Boy, did Mark Zuckerberg leave a lot unanswered in his bid to blame the FBI for what he now admits was Facebook’s mistaken decision to stifle The Post’s Hunter Biden laptop reporting in the runup to the 2020 election.
House GOP leader Kevin McCarthy is plainly right to call for Congress to get the full story.
Zuckerberg told Joe Rogan that the FBI had warned Facebook off a coming “dump” of possible misinformation. But he stumbled through a deeply unconvincing dodge when Rogan asked if the FBI had specifically mentioned the laptop, suggesting only that our Hunter reports “fit the pattern” and hiding behind the “fact checkers” Facebook has chosen — who lean decidedly left.
Note, too, that Zuck had dumped nearly half a billion on a 2020 “get out the vote” effort that plainly aimed to get out Democratic votes.
Other questions center on the FBI: What did it actually tell Facebook? Did it only concern possible anti-Biden misinformation? (The site didn’t suppress anything anti-Trump, as best we can tell.) How exactly did the Bureau identify the threat? What could’ve led Facebook to classify well-sourced reporting from a professional news operation as misinformation?
Yes, some concern over 2020 Russian meddling was justified. But the most consequential 2016 meddling — the hack of Democratic National Committee emails — just made for entertaining gossip.
Most important, the laptop was incontestably real, from the start, despite the pretense otherwise from The New York Times, Washington Post et al. Even the letter from a host of ex-spooks suggesting it was a Russian plot didn’t remotely engage the ample evidence that it wasn’t.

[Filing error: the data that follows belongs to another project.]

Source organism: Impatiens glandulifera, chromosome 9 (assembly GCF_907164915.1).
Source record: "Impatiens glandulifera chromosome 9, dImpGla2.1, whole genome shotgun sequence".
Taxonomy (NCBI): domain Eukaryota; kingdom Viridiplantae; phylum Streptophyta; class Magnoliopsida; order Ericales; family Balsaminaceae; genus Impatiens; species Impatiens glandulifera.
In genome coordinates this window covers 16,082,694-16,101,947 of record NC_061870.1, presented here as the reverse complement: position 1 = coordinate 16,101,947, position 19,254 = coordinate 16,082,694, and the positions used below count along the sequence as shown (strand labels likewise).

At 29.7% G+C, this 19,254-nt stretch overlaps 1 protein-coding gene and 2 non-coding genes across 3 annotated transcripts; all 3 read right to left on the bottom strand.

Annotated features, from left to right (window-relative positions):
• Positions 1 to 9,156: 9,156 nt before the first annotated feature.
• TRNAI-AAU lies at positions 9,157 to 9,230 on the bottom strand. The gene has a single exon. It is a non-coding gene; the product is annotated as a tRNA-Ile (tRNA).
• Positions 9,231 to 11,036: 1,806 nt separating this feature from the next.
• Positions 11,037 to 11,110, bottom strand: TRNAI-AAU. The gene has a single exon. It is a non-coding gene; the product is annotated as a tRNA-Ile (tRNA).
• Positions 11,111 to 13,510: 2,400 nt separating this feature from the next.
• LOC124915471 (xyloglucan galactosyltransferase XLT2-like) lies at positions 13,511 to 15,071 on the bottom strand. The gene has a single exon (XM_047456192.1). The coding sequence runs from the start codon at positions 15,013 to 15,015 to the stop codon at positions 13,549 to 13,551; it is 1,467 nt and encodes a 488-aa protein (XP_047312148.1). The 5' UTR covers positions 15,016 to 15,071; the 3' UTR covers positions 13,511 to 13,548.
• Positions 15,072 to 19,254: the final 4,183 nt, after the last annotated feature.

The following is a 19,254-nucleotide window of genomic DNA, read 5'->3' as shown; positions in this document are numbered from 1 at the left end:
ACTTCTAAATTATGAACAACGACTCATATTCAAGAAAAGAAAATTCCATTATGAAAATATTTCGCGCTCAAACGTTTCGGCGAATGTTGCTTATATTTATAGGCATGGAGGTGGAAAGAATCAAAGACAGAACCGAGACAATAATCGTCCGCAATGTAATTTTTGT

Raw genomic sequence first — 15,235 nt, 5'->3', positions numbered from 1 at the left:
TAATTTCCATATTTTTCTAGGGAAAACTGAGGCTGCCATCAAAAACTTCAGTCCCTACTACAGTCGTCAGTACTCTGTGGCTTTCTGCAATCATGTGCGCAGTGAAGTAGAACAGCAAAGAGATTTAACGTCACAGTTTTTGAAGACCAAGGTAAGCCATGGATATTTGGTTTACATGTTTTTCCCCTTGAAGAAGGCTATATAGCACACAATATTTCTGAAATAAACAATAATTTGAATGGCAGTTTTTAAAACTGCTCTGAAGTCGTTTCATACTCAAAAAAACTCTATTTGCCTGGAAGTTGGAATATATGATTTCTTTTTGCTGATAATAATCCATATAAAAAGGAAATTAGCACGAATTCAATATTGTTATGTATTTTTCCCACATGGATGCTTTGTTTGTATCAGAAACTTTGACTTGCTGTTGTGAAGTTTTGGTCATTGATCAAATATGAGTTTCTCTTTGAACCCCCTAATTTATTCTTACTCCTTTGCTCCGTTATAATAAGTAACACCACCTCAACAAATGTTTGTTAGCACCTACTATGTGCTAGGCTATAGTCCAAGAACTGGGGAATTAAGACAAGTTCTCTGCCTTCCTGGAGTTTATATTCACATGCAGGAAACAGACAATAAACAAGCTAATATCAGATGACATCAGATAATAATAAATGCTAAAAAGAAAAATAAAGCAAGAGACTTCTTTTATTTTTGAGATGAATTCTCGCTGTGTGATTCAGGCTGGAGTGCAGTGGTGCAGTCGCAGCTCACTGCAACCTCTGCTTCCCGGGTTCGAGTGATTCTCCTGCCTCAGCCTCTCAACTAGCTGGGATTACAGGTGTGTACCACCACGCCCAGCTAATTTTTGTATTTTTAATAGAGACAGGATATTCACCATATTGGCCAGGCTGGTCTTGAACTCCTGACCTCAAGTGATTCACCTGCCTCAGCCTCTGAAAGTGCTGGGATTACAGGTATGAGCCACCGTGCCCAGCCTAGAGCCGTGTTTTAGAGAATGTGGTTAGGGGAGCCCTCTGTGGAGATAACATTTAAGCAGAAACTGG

By the way, Zuckerberg’s efforts to set Facebook apart from Twitter here are laughable: He admits the platform choked distribution of our story. He can call it less bad than Twitter’s outright suppression (and shutdown of our entire account), but censorship is censorship. Plus, then-Twitter chief Jack Dorsey eventually fully admitted it was a mistake; Zuck still insists Facebook’s move was “reasonable.”
Oh, and: A top Facebook exec bragged on Twitter about suppressing the story.
We’ll never know for sure if the censorship (by most regular media, not just social sites) made the difference in getting Joe Biden elected, but it’s entirely possible: A few thousand votes in swing states might’ve done it.
Which means that all concerned in that suppression owe the nation a full explanation.
That includes Zuckerberg, the FBI and all 51 former intelligence officials who still won’t apologize for signing that now-infamous open letter. In particular, former National Intelligence Director James Clapper, who’s doubled down on his baseless assertions, needs to come clean.
Collusion to suppress accurate news (as the Times, WaPo and others belatedly admit it always was) out of blatantly partisan motives in the runup to an election is deeply anti-democratic. America deserves explanations, and apologies.